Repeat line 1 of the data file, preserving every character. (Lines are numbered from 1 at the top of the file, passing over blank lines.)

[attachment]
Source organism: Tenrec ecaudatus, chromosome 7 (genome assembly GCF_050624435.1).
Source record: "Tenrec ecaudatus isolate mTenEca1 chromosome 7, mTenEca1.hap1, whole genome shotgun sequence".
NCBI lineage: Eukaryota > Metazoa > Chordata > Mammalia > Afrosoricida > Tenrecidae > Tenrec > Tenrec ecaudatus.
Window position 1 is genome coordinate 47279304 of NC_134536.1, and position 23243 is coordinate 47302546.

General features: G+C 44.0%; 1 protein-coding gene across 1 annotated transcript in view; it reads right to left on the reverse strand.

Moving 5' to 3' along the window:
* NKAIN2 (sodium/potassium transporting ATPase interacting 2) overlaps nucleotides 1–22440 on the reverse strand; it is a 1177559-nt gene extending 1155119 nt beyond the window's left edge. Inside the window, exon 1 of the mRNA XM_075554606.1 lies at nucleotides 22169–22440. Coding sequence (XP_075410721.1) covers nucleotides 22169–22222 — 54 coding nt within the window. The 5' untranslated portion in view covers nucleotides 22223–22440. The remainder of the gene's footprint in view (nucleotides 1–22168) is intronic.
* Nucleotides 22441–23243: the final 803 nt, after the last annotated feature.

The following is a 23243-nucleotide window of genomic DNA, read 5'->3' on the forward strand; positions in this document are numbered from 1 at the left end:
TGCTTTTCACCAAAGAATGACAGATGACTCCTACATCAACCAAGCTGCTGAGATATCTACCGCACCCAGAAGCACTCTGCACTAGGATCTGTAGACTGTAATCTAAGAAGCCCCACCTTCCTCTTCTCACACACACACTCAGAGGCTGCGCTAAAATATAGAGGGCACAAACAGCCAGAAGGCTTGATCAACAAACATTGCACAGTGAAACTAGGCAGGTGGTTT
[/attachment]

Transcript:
Source organism: Tenrec ecaudatus, chromosome 7 (genome assembly GCF_050624435.1).